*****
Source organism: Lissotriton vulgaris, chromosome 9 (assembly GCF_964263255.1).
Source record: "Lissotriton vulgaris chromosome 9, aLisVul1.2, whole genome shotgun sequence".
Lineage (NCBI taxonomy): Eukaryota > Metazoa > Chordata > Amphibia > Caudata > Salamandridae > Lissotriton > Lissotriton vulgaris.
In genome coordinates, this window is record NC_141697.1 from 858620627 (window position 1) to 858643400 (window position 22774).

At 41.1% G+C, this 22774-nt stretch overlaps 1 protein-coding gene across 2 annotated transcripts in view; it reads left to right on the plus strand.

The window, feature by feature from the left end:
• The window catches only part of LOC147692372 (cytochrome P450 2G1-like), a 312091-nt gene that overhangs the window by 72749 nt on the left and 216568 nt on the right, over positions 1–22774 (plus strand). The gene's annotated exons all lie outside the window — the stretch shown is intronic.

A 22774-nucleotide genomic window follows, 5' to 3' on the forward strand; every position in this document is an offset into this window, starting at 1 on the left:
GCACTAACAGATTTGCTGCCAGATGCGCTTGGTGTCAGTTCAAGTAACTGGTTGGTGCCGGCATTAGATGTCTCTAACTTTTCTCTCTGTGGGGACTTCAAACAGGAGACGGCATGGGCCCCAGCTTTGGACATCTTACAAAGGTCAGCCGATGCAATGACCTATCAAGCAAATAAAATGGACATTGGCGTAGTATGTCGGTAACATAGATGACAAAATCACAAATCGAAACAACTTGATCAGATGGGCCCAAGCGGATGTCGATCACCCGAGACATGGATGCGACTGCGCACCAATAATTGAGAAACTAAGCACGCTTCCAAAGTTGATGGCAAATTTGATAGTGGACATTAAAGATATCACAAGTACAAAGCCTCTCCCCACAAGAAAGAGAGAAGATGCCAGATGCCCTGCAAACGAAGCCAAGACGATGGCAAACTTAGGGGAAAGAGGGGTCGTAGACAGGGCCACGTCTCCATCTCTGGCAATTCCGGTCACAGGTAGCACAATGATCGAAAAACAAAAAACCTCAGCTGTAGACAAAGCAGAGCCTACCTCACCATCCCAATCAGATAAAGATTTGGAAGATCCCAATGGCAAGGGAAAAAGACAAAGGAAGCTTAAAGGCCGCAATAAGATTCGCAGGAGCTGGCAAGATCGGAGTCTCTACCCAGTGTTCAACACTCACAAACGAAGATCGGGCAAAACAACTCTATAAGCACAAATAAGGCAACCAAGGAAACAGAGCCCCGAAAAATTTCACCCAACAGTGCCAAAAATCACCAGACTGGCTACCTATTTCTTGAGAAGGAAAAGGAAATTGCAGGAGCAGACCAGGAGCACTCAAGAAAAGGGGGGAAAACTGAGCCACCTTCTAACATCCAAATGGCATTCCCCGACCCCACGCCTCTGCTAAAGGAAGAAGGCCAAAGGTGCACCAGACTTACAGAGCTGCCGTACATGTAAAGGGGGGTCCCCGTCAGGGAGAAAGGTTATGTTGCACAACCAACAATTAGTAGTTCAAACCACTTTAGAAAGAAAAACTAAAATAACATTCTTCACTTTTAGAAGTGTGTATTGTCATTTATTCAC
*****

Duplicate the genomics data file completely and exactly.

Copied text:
Source organism: Lissotriton vulgaris, chromosome 9 (assembly GCF_964263255.1).
Source record: "Lissotriton vulgaris chromosome 9, aLisVul1.2, whole genome shotgun sequence".
Lineage (NCBI taxonomy): Eukaryota > Metazoa > Chordata > Amphibia > Caudata > Salamandridae > Lissotriton > Lissotriton vulgaris.
In genome coordinates, this window is record NC_141697.1 from 858620627 (window position 1) to 858643400 (window position 22774).

At 41.1% G+C, this 22774-nt stretch overlaps 1 protein-coding gene across 2 annotated transcripts in view; it reads left to right on the plus strand.

The window, feature by feature from the left end:
• The window catches only part of LOC147692372 (cytochrome P450 2G1-like), a 312091-nt gene that overhangs the window by 72749 nt on the left and 216568 nt on the right, over positions 1–22774 (plus strand). The gene's annotated exons all lie outside the window — the stretch shown is intronic.

A 22774-nucleotide genomic window follows, 5' to 3' on the forward strand; every position in this document is an offset into this window, starting at 1 on the left:
GCACTAACAGATTTGCTGCCAGATGCGCTTGGTGTCAGTTCAAGTAACTGGTTGGTGCCGGCATTAGATGTCTCTAACTTTTCTCTCTGTGGGGACTTCAAACAGGAGACGGCATGGGCCCCAGCTTTGGACATCTTACAAAGGTCAGCCGATGCAATGACCTATCAAGCAAATAAAATGGACATTGGCGTAGTATGTCGGTAACATAGATGACAAAATCACAAATCGAAACAACTTGATCAGATGGGCCCAAGCGGATGTCGATCACCCGAGACATGGATGCGACTGCGCACCAATAATTGAGAAACTAAGCACGCTTCCAAAGTTGATGGCAAATTTGATAGTGGACATTAAAGATATCACAAGTACAAAGCCTCTCCCCACAAGAAAGAGAGAAGATGCCAGATGCCCTGCAAACGAAGCCAAGACGATGGCAAACTTAGGGGAAAGAGGGGTCGTAGACAGGGCCACGTCTCCATCTCTGGCAATTCCGGTCACAGGTAGCACAATGATCGAAAAACAAAAAACCTCAGCTGTAGACAAAGCAGAGCCTACCTCACCATCCCAATCAGATAAAGATTTGGAAGATCCCAATGGCAAGGGAAAAAGACAAAGGAAGCTTAAAGGCCGCAATAAGATTCGCAGGAGCTGGCAAGATCGGAGTCTCTACCCAGTGTTCAACACTCACAAACGAAGATCGGGCAAAACAACTCTATAAGCACAAATAAGGCAACCAAGGAAACAGAGCCCCGAAAAATTTCACCCAACAGTGCCAAAAATCACCAGACTGGCTACCTATTTCTTGAGAAGGAAAAGGAAATTGCAGGAGCAGACCAGGAGCACTCAAGAAAAGGGGGGAAAACTGAGCCACCTTCTAACATCCAAATGGCATTCCCCGACCCCACGCCTCTGCTAAAGGAAGAAGGCCAAAGGTGCACCAGACTTACAGAGCTGCCGTACATGTAAAGGGGGGTCCCCGTCAGGGAGAAAGGTTATGTTGCACAACCAACAATTAGTAGTTCAAACCACTTTAGAAAGAAAAACTAAAATAACATTCTTCACTTTTAGAAGTGTGTATTGTCATTTATTCAC